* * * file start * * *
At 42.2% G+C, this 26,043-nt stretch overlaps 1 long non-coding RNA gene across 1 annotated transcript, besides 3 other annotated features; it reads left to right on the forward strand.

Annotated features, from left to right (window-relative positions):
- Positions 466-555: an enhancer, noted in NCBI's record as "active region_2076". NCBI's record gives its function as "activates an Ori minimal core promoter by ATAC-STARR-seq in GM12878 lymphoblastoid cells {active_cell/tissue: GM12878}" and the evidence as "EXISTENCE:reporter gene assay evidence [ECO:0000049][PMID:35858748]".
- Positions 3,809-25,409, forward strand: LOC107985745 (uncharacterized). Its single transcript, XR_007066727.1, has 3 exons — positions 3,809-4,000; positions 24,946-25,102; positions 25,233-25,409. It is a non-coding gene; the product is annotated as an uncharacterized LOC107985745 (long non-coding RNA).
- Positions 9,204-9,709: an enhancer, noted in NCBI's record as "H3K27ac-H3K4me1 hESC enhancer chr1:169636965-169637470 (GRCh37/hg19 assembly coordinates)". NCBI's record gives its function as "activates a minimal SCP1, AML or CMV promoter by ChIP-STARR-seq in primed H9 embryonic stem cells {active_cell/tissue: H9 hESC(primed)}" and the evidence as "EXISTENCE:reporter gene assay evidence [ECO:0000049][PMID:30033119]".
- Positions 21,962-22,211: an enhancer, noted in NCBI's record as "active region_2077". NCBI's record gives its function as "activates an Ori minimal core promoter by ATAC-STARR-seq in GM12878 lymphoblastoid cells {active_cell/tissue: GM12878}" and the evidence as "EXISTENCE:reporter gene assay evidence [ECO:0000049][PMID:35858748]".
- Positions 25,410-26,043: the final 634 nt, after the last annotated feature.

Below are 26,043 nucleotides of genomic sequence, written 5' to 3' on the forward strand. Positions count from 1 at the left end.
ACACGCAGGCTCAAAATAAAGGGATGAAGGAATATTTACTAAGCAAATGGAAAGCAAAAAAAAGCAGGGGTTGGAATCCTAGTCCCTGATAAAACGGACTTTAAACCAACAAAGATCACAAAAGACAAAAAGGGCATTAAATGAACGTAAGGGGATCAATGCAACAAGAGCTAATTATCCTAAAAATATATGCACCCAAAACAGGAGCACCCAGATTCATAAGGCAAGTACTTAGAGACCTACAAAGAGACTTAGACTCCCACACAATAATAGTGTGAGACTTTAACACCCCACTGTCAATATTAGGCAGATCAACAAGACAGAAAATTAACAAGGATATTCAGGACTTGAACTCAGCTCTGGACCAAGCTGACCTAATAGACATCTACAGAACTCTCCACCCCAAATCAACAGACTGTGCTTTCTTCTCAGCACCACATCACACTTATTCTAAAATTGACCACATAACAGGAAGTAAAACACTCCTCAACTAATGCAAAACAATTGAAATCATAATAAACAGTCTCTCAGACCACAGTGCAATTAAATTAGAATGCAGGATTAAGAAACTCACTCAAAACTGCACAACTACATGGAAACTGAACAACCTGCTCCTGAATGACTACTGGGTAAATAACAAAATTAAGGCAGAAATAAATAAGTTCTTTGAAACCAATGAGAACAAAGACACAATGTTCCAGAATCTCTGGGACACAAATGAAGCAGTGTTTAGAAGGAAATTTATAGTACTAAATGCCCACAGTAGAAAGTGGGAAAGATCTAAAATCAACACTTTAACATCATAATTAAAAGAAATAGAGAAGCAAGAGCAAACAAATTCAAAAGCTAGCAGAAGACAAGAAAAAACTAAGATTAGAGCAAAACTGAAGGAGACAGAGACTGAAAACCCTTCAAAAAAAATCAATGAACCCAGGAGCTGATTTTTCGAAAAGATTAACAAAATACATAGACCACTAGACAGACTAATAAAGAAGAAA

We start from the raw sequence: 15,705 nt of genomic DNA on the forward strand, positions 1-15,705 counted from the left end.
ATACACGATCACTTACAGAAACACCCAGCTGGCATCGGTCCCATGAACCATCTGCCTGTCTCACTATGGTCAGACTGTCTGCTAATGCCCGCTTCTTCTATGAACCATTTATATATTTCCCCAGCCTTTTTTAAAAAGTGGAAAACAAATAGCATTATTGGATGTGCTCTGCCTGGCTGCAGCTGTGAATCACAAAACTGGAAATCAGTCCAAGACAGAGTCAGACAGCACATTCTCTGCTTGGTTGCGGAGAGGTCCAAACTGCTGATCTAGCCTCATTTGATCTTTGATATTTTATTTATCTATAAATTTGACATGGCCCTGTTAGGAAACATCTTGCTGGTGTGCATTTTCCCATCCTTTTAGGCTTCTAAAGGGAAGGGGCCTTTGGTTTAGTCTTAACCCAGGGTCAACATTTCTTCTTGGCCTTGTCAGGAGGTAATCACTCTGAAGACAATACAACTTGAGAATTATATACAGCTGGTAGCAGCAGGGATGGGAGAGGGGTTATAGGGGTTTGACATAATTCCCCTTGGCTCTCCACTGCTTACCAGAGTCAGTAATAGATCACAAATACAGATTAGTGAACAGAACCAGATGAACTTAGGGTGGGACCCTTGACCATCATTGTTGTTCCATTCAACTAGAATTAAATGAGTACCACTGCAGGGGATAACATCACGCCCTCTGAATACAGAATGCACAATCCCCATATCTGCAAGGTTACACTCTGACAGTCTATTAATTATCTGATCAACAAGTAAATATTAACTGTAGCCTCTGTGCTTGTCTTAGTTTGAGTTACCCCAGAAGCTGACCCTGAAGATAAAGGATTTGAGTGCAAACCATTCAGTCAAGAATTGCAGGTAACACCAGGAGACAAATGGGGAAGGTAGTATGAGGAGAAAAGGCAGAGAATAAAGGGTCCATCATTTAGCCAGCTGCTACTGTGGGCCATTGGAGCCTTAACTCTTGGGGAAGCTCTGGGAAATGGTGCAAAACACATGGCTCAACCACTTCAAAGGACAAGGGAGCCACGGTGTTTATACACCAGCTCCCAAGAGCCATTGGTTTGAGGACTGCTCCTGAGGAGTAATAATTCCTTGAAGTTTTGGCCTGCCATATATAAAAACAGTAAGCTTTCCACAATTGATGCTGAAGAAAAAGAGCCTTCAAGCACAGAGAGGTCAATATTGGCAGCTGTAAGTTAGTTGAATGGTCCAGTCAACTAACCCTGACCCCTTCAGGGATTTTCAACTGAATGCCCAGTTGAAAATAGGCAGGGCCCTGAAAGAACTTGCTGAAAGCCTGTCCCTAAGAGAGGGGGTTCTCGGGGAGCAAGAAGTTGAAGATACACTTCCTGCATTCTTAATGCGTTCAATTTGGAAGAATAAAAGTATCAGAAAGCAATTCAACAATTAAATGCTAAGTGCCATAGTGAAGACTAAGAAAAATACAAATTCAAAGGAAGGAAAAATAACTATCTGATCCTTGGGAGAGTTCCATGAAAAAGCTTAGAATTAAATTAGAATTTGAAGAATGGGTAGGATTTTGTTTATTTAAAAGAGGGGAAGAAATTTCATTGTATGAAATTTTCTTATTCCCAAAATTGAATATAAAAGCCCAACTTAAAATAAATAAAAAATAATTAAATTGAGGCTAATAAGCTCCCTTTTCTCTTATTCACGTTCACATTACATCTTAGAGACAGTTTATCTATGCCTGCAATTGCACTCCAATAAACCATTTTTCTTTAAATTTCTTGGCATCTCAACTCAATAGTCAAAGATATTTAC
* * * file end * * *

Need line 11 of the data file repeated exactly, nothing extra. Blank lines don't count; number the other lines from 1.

ATACACGATCACTTACAGAAACACCCAGCTGGCATCGGTCCCATGAACCATCTGCCTGTCTCACTATGGTCAGACTGTCTGCTAATGCCCGCTTCTTCTATGAACCATTTATATATTTCCCCAGCCTTTTTTAAAAAGTGGAAAACAAATAGCATTATTGGATGTGCTCTGCCTGGCTGCAGCTGTGAATCACAAAACTGGAAATCAGTCCAAGACAGAGTCAGACAGCACATTCTCTGCTTGGTTGCGGAGAGGTCCAAACTGCTGATCTAGCCTCATTTGATCTTTGATATTTTATTTATCTATAAATTTGACATGGCCCTGTTAGGAAACATCTTGCTGGTGTGCATTTTCCCATCCTTTTAGGCTTCTAAAGGGAAGGGGCCTTTGGTTTAGTCTTAACCCAGGGTCAACATTTCTTCTTGGCCTTGTCAGGAGGTAATCACTCTGAAGACAATACAACTTGAGAATTATATACAGCTGGTAGCAGCAGGGATGGGAGAGGGGTTATAGGGGTTTGACATAATTCCCCTTGGCTCTCCACTGCTTACCAGAGTCAGTAATAGATCACAAATACAGATTAGTGAACAGAACCAGATGAACTTAGGGTGGGACCCTTGACCATCATTGTTGTTCCATTCAACTAGAATTAAATGAGTACCACTGCAGGGGATAACATCACGCCCTCTGAATACAGAATGCACAATCCCCATATCTGCAAGGTTACACTCTGACAGTCTATTAATTATCTGATCAACAAGTAAATATTAACTGTAGCCTCTGTGCTTGTCTTAGTTTGAGTTACCCCAGAAGCTGACCCTGAAGATAAAGGATTTGAGTGCAAACCATTCAGTCAAGAATTGCAGGTAACACCAGGAGACAAATGGGGAAGGTAGTATGAGGAGAAAAGGCAGAGAATAAAGGGTCCATCATTTAGCCAGCTGCTACTGTGGGCCATTGGAGCCTTAACTCTTGGGGAAGCTCTGGGAAATGGTGCAAAACACATGGCTCAACCACTTCAAAGGACAAGGGAGCCACGGTGTTTATACACCAGCTCCCAAGAGCCATTGGTTTGAGGACTGCTCCTGAGGAGTAATAATTCCTTGAAGTTTTGGCCTGCCATATATAAAAACAGTAAGCTTTCCACAATTGATGCTGAAGAAAAAGAGCCTTCAAGCACAGAGAGGTCAATATTGGCAGCTGTAAGTTAGTTGAATGGTCCAGTCAACTAACCCTGACCCCTTCAGGGATTTTCAACTGAATGCCCAGTTGAAAATAGGCAGGGCCCTGAAAGAACTTGCTGAAAGCCTGTCCCTAAGAGAGGGGGTTCTCGGGGAGCAAGAAGTTGAAGATACACTTCCTGCATTCTTAATGCGTTCAATTTGGAAGAATAAAAGTATCAGAAAGCAATTCAACAATTAAATGCTAAGTGCCATAGTGAAGACTAAGAAAAATACAAATTCAAAGGAAGGAAAAATAACTATCTGATCCTTGGGAGAGTTCCATGAAAAAGCTTAGAATTAAATTAGAATTTGAAGAATGGGTAGGATTTTGTTTATTTAAAAGAGGGGAAGAAATTTCATTGTATGAAATTTTCTTATTCCCAAAATTGAATATAAAAGCCCAACTTAAAATAAATAAAAAATAATTAAATTGAGGCTAATAAGCTCCCTTTTCTCTTATTCACGTTCACATTACATCTTAGAGACAGTTTATCTATGCCTGCAATTGCACTCCAATAAACCATTTTTCTTTAAATTTCTTGGCATCTCAACTCAATAGTCAAAGATATTTAC